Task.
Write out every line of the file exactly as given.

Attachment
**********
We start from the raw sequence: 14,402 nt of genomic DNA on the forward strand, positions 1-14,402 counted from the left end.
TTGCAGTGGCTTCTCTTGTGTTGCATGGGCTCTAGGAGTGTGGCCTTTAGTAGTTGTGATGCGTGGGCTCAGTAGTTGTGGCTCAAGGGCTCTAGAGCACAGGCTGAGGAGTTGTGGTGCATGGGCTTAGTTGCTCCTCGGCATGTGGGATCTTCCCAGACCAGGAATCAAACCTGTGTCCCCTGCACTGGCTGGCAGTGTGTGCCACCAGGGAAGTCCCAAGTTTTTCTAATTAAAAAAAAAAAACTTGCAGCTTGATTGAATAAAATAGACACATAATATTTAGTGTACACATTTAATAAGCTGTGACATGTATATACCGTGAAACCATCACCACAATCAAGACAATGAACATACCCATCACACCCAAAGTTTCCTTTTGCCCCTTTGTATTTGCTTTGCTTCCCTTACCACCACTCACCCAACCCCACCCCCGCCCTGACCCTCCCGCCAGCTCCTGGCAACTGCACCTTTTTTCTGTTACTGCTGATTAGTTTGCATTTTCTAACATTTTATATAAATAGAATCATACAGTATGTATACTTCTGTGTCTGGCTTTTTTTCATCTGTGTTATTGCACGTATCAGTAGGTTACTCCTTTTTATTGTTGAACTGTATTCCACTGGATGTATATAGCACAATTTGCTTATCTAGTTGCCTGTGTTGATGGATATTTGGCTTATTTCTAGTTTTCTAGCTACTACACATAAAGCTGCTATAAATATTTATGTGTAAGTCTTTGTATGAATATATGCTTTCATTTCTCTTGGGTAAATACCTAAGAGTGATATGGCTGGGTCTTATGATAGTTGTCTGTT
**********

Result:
We start from the raw sequence: 14,402 nt of genomic DNA on the forward strand, positions 1-14,402 counted from the left end.
TTGCAGTGGCTTCTCTTGTGTTGCATGGGCTCTAGGAGTGTGGCCTTTAGTAGTTGTGATGCGTGGGCTCAGTAGTTGTGGCTCAAGGGCTCTAGAGCACAGGCTGAGGAGTTGTGGTGCATGGGCTTAGTTGCTCCTCGGCATGTGGGATCTTCCCAGACCAGGAATCAAACCTGTGTCCCCTGCACTGGCTGGCAGTGTGTGCCACCAGGGAAGTCCCAAGTTTTTCTAATTAAAAAAAAAAAACTTGCAGCTTGATTGAATAAAATAGACACATAATATTTAGTGTACACATTTAATAAGCTGTGACATGTATATACCGTGAAACCATCACCACAATCAAGACAATGAACATACCCATCACACCCAAAGTTTCCTTTTGCCCCTTTGTATTTGCTTTGCTTCCCTTACCACCACTCACCCAACCCCACCCCCGCCCTGACCCTCCCGCCAGCTCCTGGCAACTGCACCTTTTTTCTGTTACTGCTGATTAGTTTGCATTTTCTAACATTTTATATAAATAGAATCATACAGTATGTATACTTCTGTGTCTGGCTTTTTTTCATCTGTGTTATTGCACGTATCAGTAGGTTACTCCTTTTTATTGTTGAACTGTATTCCACTGGATGTATATAGCACAATTTGCTTATCTAGTTGCCTGTGTTGATGGATATTTGGCTTATTTCTAGTTTTCTAGCTACTACACATAAAGCTGCTATAAATATTTATGTGTAAGTCTTTGTATGAATATATGCTTTCATTTCTCTTGGGTAAATACCTAAGAGTGATATGGCTGGGTCTTATGATAGTTGTCTGTT